Human Rights Day 2022: Dignity, Freedom, and Justice for All

Posted on December 12th, 2022 by

Over the weekend the world marked Human Rights Day, the 74th anniversary of the United Nations’ adoption of the Universal Declaration of Human Rights, and the beginning of a yearlong #StandUpForHumanRights campaign by the United Nations to highlight human rights activism in advance of the 75th anniversary on December, 10, 2023.

This year the theme of the celebration is Dignity, Freedom, and Justice for All, reflecting the first words of the UDHR’s Preamble: “Whereas recognition of the inherent dignity and of the equal and inalienable rights of all members of the human family is the foundation of freedom, justice and peace in the world.”

The UDHR website notes that while much progress has been made in past decades towards increasing human rights for women, children, LGBTQ people, and Indigenous people, there has also been a backsliding towards authoritarianism in many parts of the world:

In the decades since the adoption of the Universal Declaration of Human Rights in 1948, human rights have become more recognised and more guaranteed across the globe. It has since served as the foundation for an expanding system of human rights protection that today focuses also on vulnerable groups such as persons with disabilities, indigenous peoples and migrants.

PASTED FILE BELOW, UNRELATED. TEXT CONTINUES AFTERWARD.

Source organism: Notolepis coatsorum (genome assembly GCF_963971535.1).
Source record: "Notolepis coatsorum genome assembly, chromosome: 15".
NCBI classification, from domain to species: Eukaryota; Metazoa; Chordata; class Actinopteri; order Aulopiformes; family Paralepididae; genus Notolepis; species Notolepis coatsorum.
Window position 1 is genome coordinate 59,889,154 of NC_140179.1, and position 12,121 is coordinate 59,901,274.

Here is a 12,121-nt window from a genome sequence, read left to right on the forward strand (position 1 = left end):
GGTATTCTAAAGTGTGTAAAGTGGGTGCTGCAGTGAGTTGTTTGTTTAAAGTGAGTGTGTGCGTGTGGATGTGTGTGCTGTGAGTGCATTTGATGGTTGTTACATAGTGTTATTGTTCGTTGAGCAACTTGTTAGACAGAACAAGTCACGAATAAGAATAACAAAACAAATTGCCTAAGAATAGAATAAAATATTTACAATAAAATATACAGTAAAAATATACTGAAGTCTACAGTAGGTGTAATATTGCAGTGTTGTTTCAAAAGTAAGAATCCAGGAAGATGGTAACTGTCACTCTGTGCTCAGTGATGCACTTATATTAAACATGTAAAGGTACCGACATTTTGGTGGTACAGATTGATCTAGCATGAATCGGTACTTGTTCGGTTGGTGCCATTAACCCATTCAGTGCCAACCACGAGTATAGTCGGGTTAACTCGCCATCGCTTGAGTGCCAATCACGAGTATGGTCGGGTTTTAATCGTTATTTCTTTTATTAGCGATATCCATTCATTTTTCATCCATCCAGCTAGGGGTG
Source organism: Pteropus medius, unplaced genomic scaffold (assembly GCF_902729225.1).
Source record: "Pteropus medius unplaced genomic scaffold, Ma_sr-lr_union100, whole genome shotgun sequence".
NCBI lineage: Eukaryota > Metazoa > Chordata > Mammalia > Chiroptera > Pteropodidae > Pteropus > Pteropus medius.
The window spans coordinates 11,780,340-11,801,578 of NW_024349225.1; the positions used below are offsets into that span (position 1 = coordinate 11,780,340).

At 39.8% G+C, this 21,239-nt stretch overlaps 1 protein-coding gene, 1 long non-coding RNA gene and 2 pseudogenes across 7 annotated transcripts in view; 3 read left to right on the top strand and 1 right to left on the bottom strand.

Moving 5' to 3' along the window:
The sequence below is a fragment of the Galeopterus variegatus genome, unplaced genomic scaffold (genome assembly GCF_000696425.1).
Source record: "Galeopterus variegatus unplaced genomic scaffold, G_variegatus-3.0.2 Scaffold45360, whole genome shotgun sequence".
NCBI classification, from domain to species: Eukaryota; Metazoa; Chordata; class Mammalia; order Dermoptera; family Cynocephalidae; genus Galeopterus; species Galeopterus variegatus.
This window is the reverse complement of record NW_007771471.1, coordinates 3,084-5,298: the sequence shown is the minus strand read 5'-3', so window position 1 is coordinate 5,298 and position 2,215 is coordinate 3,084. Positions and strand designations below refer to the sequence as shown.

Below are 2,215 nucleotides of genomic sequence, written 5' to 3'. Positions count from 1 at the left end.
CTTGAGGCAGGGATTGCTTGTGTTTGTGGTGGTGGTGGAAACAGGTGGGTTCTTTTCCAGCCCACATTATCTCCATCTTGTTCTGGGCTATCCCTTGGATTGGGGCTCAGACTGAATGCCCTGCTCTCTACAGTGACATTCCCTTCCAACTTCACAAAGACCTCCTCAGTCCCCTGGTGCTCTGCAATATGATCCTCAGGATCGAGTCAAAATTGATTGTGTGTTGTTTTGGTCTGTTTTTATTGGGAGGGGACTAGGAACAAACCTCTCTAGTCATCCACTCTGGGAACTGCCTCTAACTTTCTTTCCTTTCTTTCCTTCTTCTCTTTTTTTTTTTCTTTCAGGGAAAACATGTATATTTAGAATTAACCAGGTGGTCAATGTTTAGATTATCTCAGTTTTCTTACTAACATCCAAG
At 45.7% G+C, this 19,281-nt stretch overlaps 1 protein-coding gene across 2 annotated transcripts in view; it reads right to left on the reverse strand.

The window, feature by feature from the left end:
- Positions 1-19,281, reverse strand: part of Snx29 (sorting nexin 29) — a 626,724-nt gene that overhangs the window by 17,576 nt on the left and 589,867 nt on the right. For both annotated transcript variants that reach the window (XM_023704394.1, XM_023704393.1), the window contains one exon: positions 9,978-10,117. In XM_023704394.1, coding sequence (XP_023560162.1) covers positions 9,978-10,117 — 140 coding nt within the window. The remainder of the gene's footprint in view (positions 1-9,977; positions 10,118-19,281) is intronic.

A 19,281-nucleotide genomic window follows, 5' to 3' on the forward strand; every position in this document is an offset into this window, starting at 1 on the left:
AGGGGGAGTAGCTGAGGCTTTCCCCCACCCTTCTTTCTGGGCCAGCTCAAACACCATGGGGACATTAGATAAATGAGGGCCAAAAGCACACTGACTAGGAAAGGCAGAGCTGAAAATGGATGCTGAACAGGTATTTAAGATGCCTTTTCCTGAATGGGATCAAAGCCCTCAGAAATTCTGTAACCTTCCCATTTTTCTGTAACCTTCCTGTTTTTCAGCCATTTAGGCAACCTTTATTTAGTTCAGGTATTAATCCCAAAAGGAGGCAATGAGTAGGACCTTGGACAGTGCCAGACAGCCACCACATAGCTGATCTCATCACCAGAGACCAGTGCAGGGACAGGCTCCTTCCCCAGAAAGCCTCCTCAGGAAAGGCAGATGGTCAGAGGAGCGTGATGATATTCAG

However, the promise of the UDHR, of dignity and equality in rights, has been under a sustained assault in recent years. As the world faces challenges new and ongoing – pandemics, conflicts, exploding inequalities, morally bankrupt global financial system, racism, climate change – the values, and rights enshrined in the UDHR provide guideposts for our collective actions that do not leave anyone behind.

Human rights and freedom of expression:

Last year, Gustavus Library endorsed the American Library Association’s statement on the Universal Right to Free Expression and its assertion that “freedom of expression is an inalienable human right and the foundation for self-government.” The ALA defines freedom of expression as encompassing the “freedoms of speech, press, religion, assembly, and association, and the corollary right to receive information without interference and without compromising personal privacy.” In promoting human rights, the Library takes special responsibility for promoting freedom of expression and the right to access to information every day. Most recently, the Library endorsed the November 29, 2021 ALA statement opposing widespread efforts to censor books in U.S. schools and libraries.

More information:

Library Resources: To celebrate Human Rights Day, we’ve curated this list of new books highlighting human rights activism in the United States and around the world.


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